FSA chairman slams “ineffective” approach to regulation

Lord Turner

Financial services firms, including insurers, have paid out about £3.5bn in compensation for payment protection insurance (PPI) claims since the start of 2011, according to the Financial Services Authority’s (FSA) 2011/12 annual report.

In his statement, chairman Lord Turner said that while firms were addressing the complaints and were contacting people who may have been mis-sold a policy but had not made a complaint, the FSA regulation of the sector in the past had been ineffective.

“The latest estimates put redress paid since January 2011 at about £3.5bn; the scale of customer detriment and ever growing compensation bill sadly suggest that PPI is another chapter in the sustained litany of mis-selling scandals, which have eroded customer trust in the UK retail financial services,” he said.

“They also illustrate, however, the ineffectiveness of the FSA’s past approach to conduct regulation, which failed to intervene early enough, or far enough in the product development and marketing chain, to address problems before they produced major customer detriment.

“In response therefore, and as described in this report, we are reforming our approach to conduct supervision as radically as on the prudential side, and the processes, skills and resources on the FCA are being designed to ensure a more effective approach in the future.”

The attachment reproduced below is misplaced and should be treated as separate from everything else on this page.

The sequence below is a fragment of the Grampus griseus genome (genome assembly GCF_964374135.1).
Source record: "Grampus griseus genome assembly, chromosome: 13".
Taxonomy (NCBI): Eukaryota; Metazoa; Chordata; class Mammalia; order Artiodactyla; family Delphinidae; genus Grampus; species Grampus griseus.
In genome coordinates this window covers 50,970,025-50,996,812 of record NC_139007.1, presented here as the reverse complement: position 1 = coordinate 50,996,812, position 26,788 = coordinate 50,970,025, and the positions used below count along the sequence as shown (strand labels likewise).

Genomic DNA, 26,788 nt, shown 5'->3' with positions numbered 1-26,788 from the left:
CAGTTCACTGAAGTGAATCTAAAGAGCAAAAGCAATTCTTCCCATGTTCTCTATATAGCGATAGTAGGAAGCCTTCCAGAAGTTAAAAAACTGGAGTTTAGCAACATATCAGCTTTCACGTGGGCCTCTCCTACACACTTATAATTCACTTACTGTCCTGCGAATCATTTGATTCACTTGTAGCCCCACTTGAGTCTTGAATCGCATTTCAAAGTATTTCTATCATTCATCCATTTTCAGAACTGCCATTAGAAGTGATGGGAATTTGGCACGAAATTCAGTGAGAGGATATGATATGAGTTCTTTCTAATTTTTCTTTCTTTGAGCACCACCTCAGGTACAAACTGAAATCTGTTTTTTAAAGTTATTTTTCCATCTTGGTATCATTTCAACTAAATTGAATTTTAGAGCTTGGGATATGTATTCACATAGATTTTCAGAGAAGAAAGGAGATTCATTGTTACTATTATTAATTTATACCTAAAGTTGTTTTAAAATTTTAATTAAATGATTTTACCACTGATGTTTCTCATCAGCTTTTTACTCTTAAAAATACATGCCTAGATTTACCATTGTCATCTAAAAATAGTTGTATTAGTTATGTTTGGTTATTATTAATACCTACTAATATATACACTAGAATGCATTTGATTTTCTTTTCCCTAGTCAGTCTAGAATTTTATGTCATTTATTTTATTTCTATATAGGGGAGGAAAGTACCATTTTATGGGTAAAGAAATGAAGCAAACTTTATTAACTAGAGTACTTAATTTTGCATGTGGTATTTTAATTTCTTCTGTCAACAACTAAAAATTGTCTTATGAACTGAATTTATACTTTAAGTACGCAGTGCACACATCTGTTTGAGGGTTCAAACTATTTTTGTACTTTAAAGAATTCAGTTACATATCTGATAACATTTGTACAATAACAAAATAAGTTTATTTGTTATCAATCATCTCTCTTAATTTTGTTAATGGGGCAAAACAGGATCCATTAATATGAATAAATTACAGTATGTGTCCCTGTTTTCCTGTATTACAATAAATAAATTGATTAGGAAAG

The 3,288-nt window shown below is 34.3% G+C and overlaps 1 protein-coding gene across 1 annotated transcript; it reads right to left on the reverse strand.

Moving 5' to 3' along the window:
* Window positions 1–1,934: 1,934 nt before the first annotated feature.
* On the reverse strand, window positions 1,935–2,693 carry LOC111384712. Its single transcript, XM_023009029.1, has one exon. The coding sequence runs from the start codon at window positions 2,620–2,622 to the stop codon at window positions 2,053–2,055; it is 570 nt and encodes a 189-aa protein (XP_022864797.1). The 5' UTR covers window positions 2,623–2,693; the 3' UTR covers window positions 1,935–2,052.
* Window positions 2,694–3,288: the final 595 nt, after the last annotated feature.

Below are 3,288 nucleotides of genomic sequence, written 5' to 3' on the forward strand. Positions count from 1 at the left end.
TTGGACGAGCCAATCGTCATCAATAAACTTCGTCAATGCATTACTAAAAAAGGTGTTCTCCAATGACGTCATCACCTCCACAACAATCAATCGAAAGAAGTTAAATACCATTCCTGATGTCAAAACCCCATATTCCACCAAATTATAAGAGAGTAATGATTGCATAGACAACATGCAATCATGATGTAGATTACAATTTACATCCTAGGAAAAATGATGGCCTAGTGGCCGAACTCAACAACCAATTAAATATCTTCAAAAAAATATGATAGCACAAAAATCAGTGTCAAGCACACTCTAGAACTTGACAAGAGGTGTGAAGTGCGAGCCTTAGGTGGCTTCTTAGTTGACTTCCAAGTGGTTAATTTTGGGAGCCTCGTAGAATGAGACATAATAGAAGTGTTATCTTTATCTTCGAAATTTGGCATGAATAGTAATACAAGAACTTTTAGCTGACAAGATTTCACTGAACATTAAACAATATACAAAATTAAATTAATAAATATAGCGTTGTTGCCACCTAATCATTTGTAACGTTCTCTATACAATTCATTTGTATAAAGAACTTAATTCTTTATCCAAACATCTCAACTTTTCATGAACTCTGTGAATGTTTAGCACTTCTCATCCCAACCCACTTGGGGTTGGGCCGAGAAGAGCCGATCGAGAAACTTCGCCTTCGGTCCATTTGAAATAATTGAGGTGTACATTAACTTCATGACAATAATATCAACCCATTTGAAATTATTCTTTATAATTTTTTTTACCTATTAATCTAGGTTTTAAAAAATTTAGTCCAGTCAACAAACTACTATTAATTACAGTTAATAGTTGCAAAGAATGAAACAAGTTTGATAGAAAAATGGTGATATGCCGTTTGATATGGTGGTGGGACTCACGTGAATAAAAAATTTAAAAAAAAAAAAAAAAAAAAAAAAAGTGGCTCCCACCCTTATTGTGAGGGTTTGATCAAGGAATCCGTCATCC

The FSA’s report, which published its report yesterday and outlines how the Authority performed against its business plan priorities and objectives, is likely to be the final annual report the FSA produces before the transition to the Prudential Regulation Authority (PRA) and the Financial Conduct Authority (FCA). The change will occur in early 2013.

Reflecting on his term, Turner said: “Over the last four years, the FSA has changed radically its prudential supervisory approach, fixing the deficiencies which became clear in the financial crisis. That transformation has had to be implemented while also ensuring strong focus on major current financial stability risks.

“I am convinced that a ‘twin peaks’ model will deliver major benefits. The PRA will have a mandate to focus on prudential issues even when most people assume, as they did before the crisis, that prudential risks are low: and it will be located within the Bank of England, facilitating important synergies between macroeconomic and prudential analysis and insight. The FCA will have a dedicated focus on customer and investor protection challenges in both the retail and wholesale markets.

“Our successful transition to an internal twin peaks model and our advanced preparation for legal separation next spring wouldn’t have been possible without the hard work and commitment of our staff.”

FSA chief executive Hector Sants said: “Despite a challenging environment we have successfully moved to an internal twin peaks model within the FSA from April 2012, maintaining the momentum required to deliver the new regulatory structure from early 2013.

“It is critical that as we progress with regulatory reform, the FSA delivers its own regulatory objectives. We have remained focused on maintaining a high level of supervisory activity as well as taking forward key policy initiatives to ensure the stability of firms in the system.

“In addition we made considerable progress in advancing our new proactive approach to consumer protection.”

Also included in the report were details of the FSA’s continued work to influence the international and European policy agenda, with a focus on Solvency II and Basel III.